May 1, 2012

State Senate passes bill making sale, possession prohibited


PLATTSBURGH — The State Senate passed a bill Monday that would make it illegal to sell or possess fake pot and hallucinogenic chemicals known as "bath salts."

"I've heard from parents, educators, substance-abuse counselors and all of my district attorneys urging the State Legislature to make the sale and possession of these drugs illegal," said Sen. Betty Little (R-Queensbury), who co-sponsored the law.

"But the most compelling pleas have come from teenagers who have used or seen someone use these drugs. The effects are so alarming that they've asked me to do something. That says a lot about just how deceptively dangerous these drugs are and why it is important we act today and that the Assembly joins us in this effort."

The Senate approved the measure by a 54-2 vote Monday.

Synthetic marijuana or "fake pot" is herbs sprayed with chemicals called "synthetic cannabinoids," according to a news release from Little.

These products, known by names like Spice, K2, Cloud 9 and Black 9, have been known to have dangerous side effects, including rapid heart rate, tremors, loss of consciousness and hallucinations.

"Bath salts," or "substituted cathinones," are chemically related to methamphetamines and Ecstasy and also cause harmful physical and psychological impacts.


In addition to potential health risks to those who use the chemicals, the use of synthetic marijuana and "bath salts" has also been implicated in serious criminal activity, Little's release said.

Just last week, Richard A. "Psycho" Velazquez was sentenced to 10 years in state prison and five years on parole after pleading guilty to felony counts of assault and strangulation in an attack on a woman and her infant child in Glens Falls.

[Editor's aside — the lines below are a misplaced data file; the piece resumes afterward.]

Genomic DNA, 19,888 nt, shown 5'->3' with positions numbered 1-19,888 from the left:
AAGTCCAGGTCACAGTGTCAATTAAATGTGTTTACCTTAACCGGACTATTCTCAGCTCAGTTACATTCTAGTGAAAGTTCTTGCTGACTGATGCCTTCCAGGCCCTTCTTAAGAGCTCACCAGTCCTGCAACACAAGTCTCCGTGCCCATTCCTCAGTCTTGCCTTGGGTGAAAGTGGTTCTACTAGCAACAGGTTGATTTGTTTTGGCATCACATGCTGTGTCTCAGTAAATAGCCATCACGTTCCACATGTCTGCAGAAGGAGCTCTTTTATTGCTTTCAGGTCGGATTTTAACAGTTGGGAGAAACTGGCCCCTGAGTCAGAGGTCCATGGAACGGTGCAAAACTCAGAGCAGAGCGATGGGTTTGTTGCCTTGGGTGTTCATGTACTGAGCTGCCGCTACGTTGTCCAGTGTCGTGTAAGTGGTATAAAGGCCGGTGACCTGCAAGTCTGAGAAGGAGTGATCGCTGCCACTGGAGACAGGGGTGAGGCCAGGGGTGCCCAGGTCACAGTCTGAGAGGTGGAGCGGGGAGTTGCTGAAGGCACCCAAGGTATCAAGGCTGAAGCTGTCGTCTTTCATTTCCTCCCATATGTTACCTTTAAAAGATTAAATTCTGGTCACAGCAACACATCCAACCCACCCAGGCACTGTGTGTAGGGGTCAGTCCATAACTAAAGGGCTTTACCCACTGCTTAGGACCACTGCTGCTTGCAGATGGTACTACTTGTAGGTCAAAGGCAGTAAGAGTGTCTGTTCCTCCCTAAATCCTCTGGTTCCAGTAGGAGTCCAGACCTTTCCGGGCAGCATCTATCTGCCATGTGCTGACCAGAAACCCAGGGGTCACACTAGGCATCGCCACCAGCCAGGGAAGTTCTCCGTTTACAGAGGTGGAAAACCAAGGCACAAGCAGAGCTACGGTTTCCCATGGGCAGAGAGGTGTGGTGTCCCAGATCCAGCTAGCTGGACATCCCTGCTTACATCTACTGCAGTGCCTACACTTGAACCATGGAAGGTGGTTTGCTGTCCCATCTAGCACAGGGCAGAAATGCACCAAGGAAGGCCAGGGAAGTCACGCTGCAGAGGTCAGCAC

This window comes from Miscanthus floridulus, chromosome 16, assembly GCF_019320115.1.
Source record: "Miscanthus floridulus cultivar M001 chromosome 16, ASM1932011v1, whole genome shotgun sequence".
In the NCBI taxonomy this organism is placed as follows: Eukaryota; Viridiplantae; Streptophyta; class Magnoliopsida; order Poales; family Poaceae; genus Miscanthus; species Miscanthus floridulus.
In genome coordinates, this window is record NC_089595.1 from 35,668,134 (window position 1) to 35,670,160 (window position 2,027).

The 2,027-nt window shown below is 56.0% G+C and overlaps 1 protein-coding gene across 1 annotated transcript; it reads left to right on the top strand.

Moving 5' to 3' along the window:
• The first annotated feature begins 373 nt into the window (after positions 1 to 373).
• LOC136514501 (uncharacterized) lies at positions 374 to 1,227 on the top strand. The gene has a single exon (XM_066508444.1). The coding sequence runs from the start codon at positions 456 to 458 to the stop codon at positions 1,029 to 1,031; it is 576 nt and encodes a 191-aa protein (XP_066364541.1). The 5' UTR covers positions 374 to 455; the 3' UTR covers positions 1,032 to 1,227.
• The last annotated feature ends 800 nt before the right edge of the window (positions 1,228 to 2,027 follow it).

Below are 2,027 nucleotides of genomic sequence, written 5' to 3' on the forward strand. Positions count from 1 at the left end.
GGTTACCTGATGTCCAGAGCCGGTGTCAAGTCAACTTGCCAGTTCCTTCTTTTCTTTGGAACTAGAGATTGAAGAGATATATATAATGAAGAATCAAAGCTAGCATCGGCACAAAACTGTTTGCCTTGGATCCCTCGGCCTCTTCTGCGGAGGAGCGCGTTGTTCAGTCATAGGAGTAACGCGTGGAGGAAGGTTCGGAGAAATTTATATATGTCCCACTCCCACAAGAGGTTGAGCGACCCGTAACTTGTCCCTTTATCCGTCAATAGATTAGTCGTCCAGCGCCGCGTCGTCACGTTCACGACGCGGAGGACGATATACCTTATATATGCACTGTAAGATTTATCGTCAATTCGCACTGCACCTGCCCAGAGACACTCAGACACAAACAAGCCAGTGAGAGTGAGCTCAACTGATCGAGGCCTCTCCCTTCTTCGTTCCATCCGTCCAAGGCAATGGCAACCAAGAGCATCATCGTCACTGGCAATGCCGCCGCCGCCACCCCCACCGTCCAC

Velazquez slammed the victim's face into a mirror, choked her and tackled her down a flight of stairs as she held her 7-week-old child. He said the synthetic marijuana product he and the victim had been smoking directly contributed to his actions.

Under the provisions of the bill, penalties for the sale and possession of synthetic marijuana and bath salts would be similar to those for marijuana and methamphetamines.

Most offenses would be subject to a misdemeanor charge or a violation.

But the sale of these substances to a minor on or near school grounds would constitute a felony punishable by up to 25 years in prison.

Assemblywoman Janet Duprey (R-Peru) said she was not sure when the bill would come up for a vote in the Assembly but said she would support it when it does.

"It's too dangerous and too accessible for our kids," she said of synthetic pot.

"I am confident we will get there (to a vote), and I will support it."

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